Sales of new homes declined by 5.9% in May from an April level that was itself 5.3% lower than the April estimate originally published a month ago. With the May decline, new-home sales now look to have been on a downtrend for the past nine months, with a cumulative decline of 21.3% over that span.
Now, we will stipulate up front that these declines still leave new-home sales at healthy levels. Even the 769,000 annualized pace of sales in May is higher than anything we have seen since the bursting of the 2000s’ housing bubble. However, that downward direction of new-home sales is important on two counts. First, when it comes to the aggregate economy, it is the rate of change in homebuilding activity that contributes to growth in GDP, not whether the level is high or low. The fact that new-home sales have been generally declining for the past nine months and have pulled housing starts and residential construction spending down with them clearly indicates that the substantial boost to GDP growth provided by homebuilding in late-2020 is spent and will be replaced by modest drags on growth going forward.
Second, despite a downtrend in homebuilding activity now going on for nearly a year, some analysts are still proclaiming a housing boom. They argue that it is merely a lack of supply that is hindering housing activity. We strongly disagree with this contention.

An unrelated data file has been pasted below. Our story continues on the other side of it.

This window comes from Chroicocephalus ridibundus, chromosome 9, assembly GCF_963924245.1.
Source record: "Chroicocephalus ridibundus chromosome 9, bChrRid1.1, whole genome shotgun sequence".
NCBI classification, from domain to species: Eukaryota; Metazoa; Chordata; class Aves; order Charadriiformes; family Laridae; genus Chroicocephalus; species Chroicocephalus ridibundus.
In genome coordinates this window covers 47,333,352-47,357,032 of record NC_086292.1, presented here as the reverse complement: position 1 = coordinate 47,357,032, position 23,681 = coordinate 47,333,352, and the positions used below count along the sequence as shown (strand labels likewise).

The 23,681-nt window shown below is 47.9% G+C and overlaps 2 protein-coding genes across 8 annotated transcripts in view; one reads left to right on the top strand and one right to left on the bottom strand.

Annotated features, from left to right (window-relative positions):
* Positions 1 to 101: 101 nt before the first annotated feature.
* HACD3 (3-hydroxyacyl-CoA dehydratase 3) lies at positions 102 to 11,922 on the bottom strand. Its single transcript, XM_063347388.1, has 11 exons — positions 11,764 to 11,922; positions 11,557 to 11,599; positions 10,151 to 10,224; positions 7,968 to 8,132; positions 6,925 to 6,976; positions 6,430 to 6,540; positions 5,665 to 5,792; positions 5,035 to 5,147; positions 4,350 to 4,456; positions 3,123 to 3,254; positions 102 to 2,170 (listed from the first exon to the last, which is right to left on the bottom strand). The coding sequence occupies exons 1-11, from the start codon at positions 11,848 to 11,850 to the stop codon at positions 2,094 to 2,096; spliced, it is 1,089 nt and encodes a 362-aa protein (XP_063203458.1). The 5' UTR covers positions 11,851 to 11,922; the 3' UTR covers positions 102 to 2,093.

The scales in the chart are adjusted to account for owner-builds, which show up in housing starts but not in new-home sales. That the blue line (for housing starts) has been above the green line (for new-home sales) throughout the last seven months indicates that new-home supply (starts) has been ahead of demand (new-home sales) across this period.
Furthermore, inventories of unsold new homes have indeed been rising throughout this span. New-home inventories have risen by 44,000 units (15.4%) since new-home sales peaked in August 2020. The current ratio of new-home inventories to sales of 5.1 months is well above the 4.0 months of inventories that were generally held in the early-2000s, prior to the 2005 onset of bubble conditions. Bottom line: if inventories are so low and supply so tight, why have levels of new-home sales been falling for nine months, while inventories have been rising, and why did sales start declining a few months before starts did?
None of this is necessarily bad news for the housing market in general. None of this implies that home prices will fizzle. However, again, all of it seems to indicate that homebuilding is not going to be a prop for economic growth over the rest of this year and after.